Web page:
How are minerals and rocks taught in introductory college geology labs? An evaluation of levels of utility and inquiry, with suggestions for improvement aligned with primary literature.

Wednesday 11:15-11:45am PT / 12:15-12:45pm MT / 1:15-1:45pm CT / 2:15-2:45pm ET Online


Meryssa Piper, University of South Carolina-Columbia
Jessica Frankle, University of South Carolina-Columbia
Sophia Sanders, University of South Carolina-Columbia
Blake Stubbins, University of South Carolina-Columbia
Lance Tully, University of South Carolina-Columbia
Katherine Ryker, University of South Carolina-Columbia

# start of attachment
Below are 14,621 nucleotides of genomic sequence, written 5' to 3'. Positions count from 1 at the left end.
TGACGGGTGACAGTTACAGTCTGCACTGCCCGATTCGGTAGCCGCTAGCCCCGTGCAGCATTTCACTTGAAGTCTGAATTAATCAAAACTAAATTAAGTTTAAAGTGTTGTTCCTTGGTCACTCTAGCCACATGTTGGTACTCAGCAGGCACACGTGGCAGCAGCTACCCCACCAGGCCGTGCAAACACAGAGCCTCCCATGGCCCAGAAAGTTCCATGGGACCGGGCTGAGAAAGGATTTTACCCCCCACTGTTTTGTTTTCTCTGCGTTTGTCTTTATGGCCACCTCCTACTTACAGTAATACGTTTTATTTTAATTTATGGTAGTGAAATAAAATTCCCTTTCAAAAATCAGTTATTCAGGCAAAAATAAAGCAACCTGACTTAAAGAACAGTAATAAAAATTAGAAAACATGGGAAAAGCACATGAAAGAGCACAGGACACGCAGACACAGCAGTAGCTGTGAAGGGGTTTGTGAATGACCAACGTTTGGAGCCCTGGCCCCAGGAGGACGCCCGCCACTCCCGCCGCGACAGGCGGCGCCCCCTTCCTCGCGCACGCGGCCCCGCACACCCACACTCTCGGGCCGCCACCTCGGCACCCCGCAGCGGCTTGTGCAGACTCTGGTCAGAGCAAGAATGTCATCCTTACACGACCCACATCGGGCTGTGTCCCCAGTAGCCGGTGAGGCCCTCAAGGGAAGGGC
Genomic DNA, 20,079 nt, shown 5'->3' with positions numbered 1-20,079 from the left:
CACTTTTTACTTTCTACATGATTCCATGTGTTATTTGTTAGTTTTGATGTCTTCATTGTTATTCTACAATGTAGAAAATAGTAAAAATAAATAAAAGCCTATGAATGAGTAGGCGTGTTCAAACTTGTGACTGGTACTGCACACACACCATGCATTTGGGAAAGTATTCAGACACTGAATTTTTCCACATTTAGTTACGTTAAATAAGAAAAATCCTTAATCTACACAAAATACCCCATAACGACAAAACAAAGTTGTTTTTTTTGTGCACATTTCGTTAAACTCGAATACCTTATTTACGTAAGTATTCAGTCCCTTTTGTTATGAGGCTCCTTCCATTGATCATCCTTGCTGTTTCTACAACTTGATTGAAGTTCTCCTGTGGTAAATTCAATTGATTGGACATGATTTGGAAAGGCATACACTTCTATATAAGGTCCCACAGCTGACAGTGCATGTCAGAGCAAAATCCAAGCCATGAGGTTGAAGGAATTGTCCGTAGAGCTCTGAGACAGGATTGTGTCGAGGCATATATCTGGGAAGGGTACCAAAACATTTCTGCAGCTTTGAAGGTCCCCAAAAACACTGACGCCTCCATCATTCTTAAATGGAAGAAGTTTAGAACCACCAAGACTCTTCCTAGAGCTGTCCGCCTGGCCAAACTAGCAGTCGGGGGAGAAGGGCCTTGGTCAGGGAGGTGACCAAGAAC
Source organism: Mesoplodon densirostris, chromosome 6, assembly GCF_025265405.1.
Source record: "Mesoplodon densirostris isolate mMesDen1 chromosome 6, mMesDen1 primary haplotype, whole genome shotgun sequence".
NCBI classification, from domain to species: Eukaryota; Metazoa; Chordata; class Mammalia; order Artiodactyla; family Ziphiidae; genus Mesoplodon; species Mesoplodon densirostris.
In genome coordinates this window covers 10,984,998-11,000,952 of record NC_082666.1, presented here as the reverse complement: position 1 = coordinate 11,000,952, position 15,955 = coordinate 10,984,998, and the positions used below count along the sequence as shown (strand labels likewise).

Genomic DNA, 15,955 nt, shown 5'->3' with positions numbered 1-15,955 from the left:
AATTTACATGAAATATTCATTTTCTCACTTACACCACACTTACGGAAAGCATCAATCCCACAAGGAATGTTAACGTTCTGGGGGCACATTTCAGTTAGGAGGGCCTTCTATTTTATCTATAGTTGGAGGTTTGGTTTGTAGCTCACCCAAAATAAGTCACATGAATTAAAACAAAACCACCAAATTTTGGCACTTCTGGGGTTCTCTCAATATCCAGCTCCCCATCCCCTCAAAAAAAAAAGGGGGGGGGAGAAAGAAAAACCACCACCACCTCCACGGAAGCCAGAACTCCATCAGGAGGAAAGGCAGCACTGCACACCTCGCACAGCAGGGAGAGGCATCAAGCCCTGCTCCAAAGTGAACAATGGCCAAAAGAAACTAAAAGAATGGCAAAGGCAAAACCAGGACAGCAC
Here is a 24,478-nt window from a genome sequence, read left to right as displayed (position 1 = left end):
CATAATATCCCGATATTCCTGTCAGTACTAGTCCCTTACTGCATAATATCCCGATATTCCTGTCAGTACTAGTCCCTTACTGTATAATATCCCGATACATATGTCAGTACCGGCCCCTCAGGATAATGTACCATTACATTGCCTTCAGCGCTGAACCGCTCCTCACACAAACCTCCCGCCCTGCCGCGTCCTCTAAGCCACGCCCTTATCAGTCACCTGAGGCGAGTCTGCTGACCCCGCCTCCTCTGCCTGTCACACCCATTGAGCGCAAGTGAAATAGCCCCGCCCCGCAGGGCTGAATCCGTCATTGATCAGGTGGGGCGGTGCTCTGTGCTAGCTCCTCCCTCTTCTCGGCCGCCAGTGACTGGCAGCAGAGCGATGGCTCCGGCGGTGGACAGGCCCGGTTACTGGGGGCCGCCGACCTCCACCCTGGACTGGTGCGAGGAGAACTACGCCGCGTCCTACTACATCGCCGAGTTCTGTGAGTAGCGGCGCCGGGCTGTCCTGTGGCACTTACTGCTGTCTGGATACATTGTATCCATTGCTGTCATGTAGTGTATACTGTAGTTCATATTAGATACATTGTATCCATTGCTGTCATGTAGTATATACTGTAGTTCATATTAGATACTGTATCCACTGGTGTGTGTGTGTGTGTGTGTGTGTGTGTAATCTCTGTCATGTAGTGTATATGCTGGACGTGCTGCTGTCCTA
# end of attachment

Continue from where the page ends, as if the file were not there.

Rock and mineral laboratory activities are an integral component of introductory geoscience courses, providing critical opportunities for students to apply what they learn in lecture. Despite the evidence that inquiry-based instruction increases science literacy skills, course engagement, and self-efficacy, introductory geoscience laboratory activities are commonly taught in a confirmation-based style, in which the students are expected to memorize facts rather than produce findings. Prior works indicated that of all STEM fields, geology laboratories, particularly rock and mineral activities, tend to be the least inquiry-based. However, these analyses rely on activities published in printed laboratory manuals. To test whether the same is true of instructor-generated activities, we measured the levels of inquiry and utility within introductory rock and mineral laboratory activities published in the Science Education Resource Center teaching collection. A detailed analysis of how these activities are structured in the context of inquiry (n = 36) and utility (n = 20) are provided. Inquiry analyses employed an adaptation of the modified Buck et al. (2008) rubric presented in Ryker and McConnell (2017). Utility analyses were performed using a newly developed nine-item rubric loosely modeled from McConnell et al. (2017). None of the examined assessments attained open or authentic inquiry. Laboratory activity inquiry ranged from confirmation (22%) to guided (17%), with the majority identified as structured (61%). The utility scores ranged from 12 - 24 on a scale ranging from 9 - 27 (i.e., most difficult to easiest implementation). The results provide no significant relationship between high levels of inquiry and low levels of utility (p-value > 0.1), contradictory to prevailing notions that increasing inquiry levels comes at the expense of utility. The rubrics utilized in and developed for this study could provide researchers with beneficial tools for further exploration of laboratory activities on other topics, or in different disciplines.

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